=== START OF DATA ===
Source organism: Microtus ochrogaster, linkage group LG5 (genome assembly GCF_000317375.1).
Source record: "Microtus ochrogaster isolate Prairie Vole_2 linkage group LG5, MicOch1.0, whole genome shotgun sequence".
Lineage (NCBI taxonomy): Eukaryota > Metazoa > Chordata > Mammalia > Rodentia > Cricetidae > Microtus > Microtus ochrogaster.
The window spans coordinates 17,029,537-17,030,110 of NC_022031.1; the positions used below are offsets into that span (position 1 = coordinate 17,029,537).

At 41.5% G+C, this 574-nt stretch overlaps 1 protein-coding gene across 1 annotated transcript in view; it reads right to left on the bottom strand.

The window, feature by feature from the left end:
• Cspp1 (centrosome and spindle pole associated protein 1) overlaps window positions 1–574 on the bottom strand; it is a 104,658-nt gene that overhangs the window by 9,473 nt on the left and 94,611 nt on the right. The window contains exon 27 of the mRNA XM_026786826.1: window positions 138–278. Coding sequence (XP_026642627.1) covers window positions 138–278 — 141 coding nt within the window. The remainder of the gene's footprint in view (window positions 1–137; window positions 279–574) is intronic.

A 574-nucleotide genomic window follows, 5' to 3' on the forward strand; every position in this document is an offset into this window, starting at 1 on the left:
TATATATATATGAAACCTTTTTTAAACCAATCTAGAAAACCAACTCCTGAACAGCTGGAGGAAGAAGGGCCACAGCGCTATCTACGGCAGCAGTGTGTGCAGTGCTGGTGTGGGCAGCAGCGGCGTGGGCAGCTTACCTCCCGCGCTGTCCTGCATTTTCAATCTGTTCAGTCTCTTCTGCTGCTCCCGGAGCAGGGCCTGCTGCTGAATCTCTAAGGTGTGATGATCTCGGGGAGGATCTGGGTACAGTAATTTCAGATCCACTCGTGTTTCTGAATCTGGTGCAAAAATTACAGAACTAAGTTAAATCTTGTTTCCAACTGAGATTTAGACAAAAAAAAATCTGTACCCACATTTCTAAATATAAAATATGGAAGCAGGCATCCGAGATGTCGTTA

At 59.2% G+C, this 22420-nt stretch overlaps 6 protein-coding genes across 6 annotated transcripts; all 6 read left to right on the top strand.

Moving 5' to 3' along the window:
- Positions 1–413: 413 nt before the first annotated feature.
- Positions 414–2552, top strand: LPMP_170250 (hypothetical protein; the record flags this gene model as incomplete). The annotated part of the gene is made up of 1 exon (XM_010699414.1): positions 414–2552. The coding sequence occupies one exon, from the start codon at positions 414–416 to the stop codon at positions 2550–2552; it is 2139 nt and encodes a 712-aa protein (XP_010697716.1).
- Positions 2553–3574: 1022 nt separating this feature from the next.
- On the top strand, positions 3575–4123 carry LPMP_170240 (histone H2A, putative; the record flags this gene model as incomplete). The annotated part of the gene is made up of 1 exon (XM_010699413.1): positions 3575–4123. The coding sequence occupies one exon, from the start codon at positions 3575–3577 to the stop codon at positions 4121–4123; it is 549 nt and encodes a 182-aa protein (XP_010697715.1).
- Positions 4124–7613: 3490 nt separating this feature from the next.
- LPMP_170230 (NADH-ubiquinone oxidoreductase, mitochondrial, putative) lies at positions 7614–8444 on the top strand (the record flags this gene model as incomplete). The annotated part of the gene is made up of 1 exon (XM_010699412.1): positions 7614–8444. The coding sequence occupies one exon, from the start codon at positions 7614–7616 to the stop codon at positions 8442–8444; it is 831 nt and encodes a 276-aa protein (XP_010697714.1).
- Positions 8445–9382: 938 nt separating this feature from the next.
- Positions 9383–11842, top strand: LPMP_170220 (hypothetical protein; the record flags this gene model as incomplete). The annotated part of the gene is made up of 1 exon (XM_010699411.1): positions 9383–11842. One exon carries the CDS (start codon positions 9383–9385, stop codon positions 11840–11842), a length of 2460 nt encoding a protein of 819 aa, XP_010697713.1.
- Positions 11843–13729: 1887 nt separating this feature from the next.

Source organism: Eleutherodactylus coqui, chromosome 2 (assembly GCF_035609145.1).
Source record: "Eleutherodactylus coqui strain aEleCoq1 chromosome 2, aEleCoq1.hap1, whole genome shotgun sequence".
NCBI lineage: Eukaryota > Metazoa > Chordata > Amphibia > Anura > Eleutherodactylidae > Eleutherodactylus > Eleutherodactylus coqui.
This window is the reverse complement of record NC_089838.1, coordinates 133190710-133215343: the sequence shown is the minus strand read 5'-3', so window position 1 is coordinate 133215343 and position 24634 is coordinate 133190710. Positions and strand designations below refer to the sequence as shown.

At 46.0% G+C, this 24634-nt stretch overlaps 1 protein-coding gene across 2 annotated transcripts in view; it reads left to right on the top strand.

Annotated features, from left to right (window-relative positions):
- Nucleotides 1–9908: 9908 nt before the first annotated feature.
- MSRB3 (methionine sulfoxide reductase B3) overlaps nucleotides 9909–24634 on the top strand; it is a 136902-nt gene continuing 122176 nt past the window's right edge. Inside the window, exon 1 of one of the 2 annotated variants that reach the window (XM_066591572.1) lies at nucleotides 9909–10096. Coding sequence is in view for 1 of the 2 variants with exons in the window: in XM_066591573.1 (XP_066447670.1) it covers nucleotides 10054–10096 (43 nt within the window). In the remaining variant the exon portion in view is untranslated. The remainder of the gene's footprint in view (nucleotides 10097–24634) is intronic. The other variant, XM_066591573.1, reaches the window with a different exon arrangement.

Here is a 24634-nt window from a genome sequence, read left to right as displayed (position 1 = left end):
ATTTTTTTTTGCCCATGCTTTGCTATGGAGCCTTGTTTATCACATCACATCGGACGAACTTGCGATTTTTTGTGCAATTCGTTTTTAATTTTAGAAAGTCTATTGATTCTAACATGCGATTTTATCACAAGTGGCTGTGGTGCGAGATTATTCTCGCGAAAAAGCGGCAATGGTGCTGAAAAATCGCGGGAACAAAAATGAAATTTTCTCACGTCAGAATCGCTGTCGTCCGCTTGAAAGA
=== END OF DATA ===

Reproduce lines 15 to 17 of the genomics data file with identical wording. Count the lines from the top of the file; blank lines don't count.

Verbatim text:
- On the top strand, positions 3575–4123 carry LPMP_170240 (histone H2A, putative; the record flags this gene model as incomplete). The annotated part of the gene is made up of 1 exon (XM_010699413.1): positions 3575–4123. The coding sequence occupies one exon, from the start codon at positions 3575–3577 to the stop codon at positions 4121–4123; it is 549 nt and encodes a 182-aa protein (XP_010697715.1).
- Positions 4124–7613: 3490 nt separating this feature from the next.
- LPMP_170230 (NADH-ubiquinone oxidoreductase, mitochondrial, putative) lies at positions 7614–8444 on the top strand (the record flags this gene model as incomplete). The annotated part of the gene is made up of 1 exon (XM_010699412.1): positions 7614–8444. The coding sequence occupies one exon, from the start codon at positions 7614–7616 to the stop codon at positions 8442–8444; it is 831 nt and encodes a 276-aa protein (XP_010697714.1).